Sunday’s column might have just been a blog post. Reader Ken Brock sent me a photo in November of the “Monte Vista Ave, Formerly Padua Ave” sign in Claremont and wondered why it was there. I dithered for a while on whether to use that as a simple blog post or to research his question for a column. I followed the latter course and am glad I did.
The controversial Nativity display in Claremont is down, and so were spirits after reading some of the thousands of angry, weird and often racist commentary online about it. In Wednesday’s column I talk to artist John Zachary about the reaction to his display and on how my Christmas column went viral.
For a Christmas Day column, I present a piece on Claremont United Methodist Church’s annual Nativity display, which in recent years updates the traditional scene to comment on homelessness, war, immigration or other themes. This year, a dying Trayvon Martin is the centerpiece.
I’ll be more curious than usual to hear the reaction to this column.
Oh, and merry Christmas!
A special screening of the classic French film “Contempt” in Claremont on Sunday drew not only cinema lovers, but the owners of the Laemmle theater chain, who reflected on the theater’s fortunes and the film’s star, Brigitte Bardot. That’s the first item in Friday’s column, which also works in items from Montclair, Chino, Chino Hills, Rancho Cucamonga and Pomona.
Reed Herrick and Lydia Clarke, seen at Grand Central Market.
The Cheese Cave, a Claremont gourmet food shop, is opening a second location, this one in downtown LA’s Grand Central Market. It’s a rare example of a business from the 909 expanding to LA rather than vice-versa. Wednesday’s column tells the story.
For careful readers, this is the interview in LA that I combined with a Metrolink trip to LA Opera last Wednesday, as mentioned in last Friday’s column.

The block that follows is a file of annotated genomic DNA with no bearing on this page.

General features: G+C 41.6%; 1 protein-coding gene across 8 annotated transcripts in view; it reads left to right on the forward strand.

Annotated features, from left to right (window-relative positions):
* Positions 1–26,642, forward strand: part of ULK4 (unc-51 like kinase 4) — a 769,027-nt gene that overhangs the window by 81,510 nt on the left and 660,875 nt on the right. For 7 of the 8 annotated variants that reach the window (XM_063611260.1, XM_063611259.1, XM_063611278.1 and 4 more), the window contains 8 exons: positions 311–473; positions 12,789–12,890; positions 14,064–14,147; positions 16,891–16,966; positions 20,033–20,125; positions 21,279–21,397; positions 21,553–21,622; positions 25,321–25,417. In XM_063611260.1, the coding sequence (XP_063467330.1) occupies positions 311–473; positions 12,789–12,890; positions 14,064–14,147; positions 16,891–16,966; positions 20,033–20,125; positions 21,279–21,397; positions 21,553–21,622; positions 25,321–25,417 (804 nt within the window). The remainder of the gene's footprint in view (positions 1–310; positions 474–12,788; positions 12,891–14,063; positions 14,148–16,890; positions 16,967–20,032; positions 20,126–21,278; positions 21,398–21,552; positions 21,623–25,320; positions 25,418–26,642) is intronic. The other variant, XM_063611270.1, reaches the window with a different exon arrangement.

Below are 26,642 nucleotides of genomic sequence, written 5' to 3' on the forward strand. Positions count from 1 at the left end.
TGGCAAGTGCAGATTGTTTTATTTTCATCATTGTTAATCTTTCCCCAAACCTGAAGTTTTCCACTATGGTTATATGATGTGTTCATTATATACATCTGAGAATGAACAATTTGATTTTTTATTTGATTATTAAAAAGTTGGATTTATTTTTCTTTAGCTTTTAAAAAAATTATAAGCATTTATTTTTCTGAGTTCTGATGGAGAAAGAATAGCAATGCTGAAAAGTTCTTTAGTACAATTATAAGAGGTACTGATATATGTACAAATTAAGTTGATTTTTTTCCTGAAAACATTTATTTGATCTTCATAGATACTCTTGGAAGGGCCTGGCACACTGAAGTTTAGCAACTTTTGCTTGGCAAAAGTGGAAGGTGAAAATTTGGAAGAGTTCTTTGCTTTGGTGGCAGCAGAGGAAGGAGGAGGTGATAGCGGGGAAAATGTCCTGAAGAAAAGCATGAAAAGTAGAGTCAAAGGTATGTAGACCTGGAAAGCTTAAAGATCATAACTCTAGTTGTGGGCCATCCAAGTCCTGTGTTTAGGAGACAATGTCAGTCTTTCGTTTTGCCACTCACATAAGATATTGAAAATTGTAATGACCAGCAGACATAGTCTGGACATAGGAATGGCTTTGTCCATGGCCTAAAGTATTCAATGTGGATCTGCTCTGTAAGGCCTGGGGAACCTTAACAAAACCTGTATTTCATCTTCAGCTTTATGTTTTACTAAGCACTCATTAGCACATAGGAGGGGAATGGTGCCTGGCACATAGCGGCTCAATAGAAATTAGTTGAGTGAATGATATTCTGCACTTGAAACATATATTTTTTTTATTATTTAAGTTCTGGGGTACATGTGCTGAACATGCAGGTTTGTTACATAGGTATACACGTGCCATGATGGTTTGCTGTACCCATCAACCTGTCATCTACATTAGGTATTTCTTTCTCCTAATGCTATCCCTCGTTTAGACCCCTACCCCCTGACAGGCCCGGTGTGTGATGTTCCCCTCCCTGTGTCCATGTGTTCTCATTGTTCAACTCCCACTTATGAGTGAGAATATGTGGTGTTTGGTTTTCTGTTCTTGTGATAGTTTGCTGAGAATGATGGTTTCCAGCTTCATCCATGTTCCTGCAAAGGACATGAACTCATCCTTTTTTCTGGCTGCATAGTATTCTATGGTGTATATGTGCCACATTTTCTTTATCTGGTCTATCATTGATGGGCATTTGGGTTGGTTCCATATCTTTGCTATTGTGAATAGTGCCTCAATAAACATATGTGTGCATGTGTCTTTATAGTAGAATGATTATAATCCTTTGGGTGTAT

Grand Central Market, founded in 1917, is one block north of the Pershing Square subway stop, making it easy to visit for Metrolink riders. The market is well worth a visit.
Only in Claremont? Meditating young people obstructing the sidewalk between Coffee Bean and Jamba Juice encounter man’s best friend, who was as confused as the rest of us. A barking contest ensued. Video is here.
What may be Claremont’s most obscure monument has stood at Fourth and College since 1895. It commemorates a new Pomona College headquarters that was started miles away in the foothills in 1888 and never completed. But the cornerstone was rescued seven years later and moved to the Claremont campus. The strange story is in my Wednesday column.
I saw this poster on an Expo Line train last weekend in L.A. The MTA has posters for many, maybe all, of the county’s cities, which are displayed at various subway and train stations. The one for Pomona is, or at least was, at the Civic Center stop. This Claremont poster, with art by Jessica Polzin McCoy, is relatively new, as is the Expo Line itself. (it currently runs from Seventh Street downtown to Culver City. A second phase, to Santa Monica, is due in 2015.)
“Delicate watercolors depict a college town that flourishes within the creative environment of The Claremont University Consortium,” the text reads, “and opens an informal invitation to visit a backyard, ride a bike, step into a shady grove and attend school.”
I was a judge, one of 16, at the Claremont Pie Festival on Saturday. I describe the experience in my Wednesday column.
Above, I’m hard at work, a moment captured by impish Claremont Councilman Sam Pedroza, who wasn’t a judge (Corey Calaycay was) but kibitzed with us. Below, a typical serving, of which we generally ate half, and below that, the scene afterward in which bakers served free tastes of their entries.
And you can watch a 45-second video — my first, and it shows — of a portion of the pie-eating contest here.